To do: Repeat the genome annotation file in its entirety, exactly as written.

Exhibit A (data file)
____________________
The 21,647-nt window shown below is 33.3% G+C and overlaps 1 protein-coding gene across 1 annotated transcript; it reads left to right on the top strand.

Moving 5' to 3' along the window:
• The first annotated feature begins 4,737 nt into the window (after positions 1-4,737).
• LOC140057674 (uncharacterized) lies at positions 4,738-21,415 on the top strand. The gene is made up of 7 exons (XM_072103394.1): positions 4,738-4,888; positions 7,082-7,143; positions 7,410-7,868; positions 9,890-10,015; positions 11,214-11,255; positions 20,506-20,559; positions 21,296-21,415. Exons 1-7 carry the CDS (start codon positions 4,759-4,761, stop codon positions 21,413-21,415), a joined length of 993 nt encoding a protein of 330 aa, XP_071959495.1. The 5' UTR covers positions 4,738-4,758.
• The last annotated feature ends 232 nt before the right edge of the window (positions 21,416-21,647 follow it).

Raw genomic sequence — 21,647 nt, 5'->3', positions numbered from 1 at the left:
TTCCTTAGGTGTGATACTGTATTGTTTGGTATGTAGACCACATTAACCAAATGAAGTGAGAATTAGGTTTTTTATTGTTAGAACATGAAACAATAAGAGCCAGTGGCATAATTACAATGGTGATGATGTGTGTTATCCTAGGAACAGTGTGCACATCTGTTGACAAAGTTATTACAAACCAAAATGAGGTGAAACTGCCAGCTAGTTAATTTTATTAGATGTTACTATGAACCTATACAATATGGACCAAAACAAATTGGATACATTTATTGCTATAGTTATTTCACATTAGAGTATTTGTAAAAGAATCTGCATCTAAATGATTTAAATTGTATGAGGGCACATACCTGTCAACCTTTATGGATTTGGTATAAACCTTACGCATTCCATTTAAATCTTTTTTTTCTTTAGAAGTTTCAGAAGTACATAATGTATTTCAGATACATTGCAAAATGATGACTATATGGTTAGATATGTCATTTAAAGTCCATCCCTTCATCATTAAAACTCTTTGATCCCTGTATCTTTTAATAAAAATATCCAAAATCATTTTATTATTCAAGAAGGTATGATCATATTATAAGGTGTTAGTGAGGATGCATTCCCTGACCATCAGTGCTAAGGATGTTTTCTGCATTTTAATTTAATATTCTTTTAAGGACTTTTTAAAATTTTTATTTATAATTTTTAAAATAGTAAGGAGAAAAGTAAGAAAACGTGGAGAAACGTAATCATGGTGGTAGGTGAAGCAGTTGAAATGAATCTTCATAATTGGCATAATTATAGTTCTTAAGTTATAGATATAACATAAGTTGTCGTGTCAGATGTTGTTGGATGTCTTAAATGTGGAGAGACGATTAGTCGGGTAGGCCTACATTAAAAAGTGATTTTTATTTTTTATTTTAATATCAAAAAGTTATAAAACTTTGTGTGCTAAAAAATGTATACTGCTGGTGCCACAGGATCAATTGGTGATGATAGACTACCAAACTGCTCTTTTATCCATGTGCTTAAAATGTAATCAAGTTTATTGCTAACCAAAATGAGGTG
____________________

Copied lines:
The 21,647-nt window shown below is 33.3% G+C and overlaps 1 protein-coding gene across 1 annotated transcript; it reads left to right on the top strand.

Moving 5' to 3' along the window:
• The first annotated feature begins 4,737 nt into the window (after positions 1-4,737).
• LOC140057674 (uncharacterized) lies at positions 4,738-21,415 on the top strand. The gene is made up of 7 exons (XM_072103394.1): positions 4,738-4,888; positions 7,082-7,143; positions 7,410-7,868; positions 9,890-10,015; positions 11,214-11,255; positions 20,506-20,559; positions 21,296-21,415. Exons 1-7 carry the CDS (start codon positions 4,759-4,761, stop codon positions 21,413-21,415), a joined length of 993 nt encoding a protein of 330 aa, XP_071959495.1. The 5' UTR covers positions 4,738-4,758.
• The last annotated feature ends 232 nt before the right edge of the window (positions 21,416-21,647 follow it).

Raw genomic sequence — 21,647 nt, 5'->3', positions numbered from 1 at the left:
TTCCTTAGGTGTGATACTGTATTGTTTGGTATGTAGACCACATTAACCAAATGAAGTGAGAATTAGGTTTTTTATTGTTAGAACATGAAACAATAAGAGCCAGTGGCATAATTACAATGGTGATGATGTGTGTTATCCTAGGAACAGTGTGCACATCTGTTGACAAAGTTATTACAAACCAAAATGAGGTGAAACTGCCAGCTAGTTAATTTTATTAGATGTTACTATGAACCTATACAATATGGACCAAAACAAATTGGATACATTTATTGCTATAGTTATTTCACATTAGAGTATTTGTAAAAGAATCTGCATCTAAATGATTTAAATTGTATGAGGGCACATACCTGTCAACCTTTATGGATTTGGTATAAACCTTACGCATTCCATTTAAATCTTTTTTTTCTTTAGAAGTTTCAGAAGTACATAATGTATTTCAGATACATTGCAAAATGATGACTATATGGTTAGATATGTCATTTAAAGTCCATCCCTTCATCATTAAAACTCTTTGATCCCTGTATCTTTTAATAAAAATATCCAAAATCATTTTATTATTCAAGAAGGTATGATCATATTATAAGGTGTTAGTGAGGATGCATTCCCTGACCATCAGTGCTAAGGATGTTTTCTGCATTTTAATTTAATATTCTTTTAAGGACTTTTTAAAATTTTTATTTATAATTTTTAAAATAGTAAGGAGAAAAGTAAGAAAACGTGGAGAAACGTAATCATGGTGGTAGGTGAAGCAGTTGAAATGAATCTTCATAATTGGCATAATTATAGTTCTTAAGTTATAGATATAACATAAGTTGTCGTGTCAGATGTTGTTGGATGTCTTAAATGTGGAGAGACGATTAGTCGGGTAGGCCTACATTAAAAAGTGATTTTTATTTTTTATTTTAATATCAAAAAGTTATAAAACTTTGTGTGCTAAAAAATGTATACTGCTGGTGCCACAGGATCAATTGGTGATGATAGACTACCAAACTGCTCTTTTATCCATGTGCTTAAAATGTAATCAAGTTTATTGCTAACCAAAATGAGGTG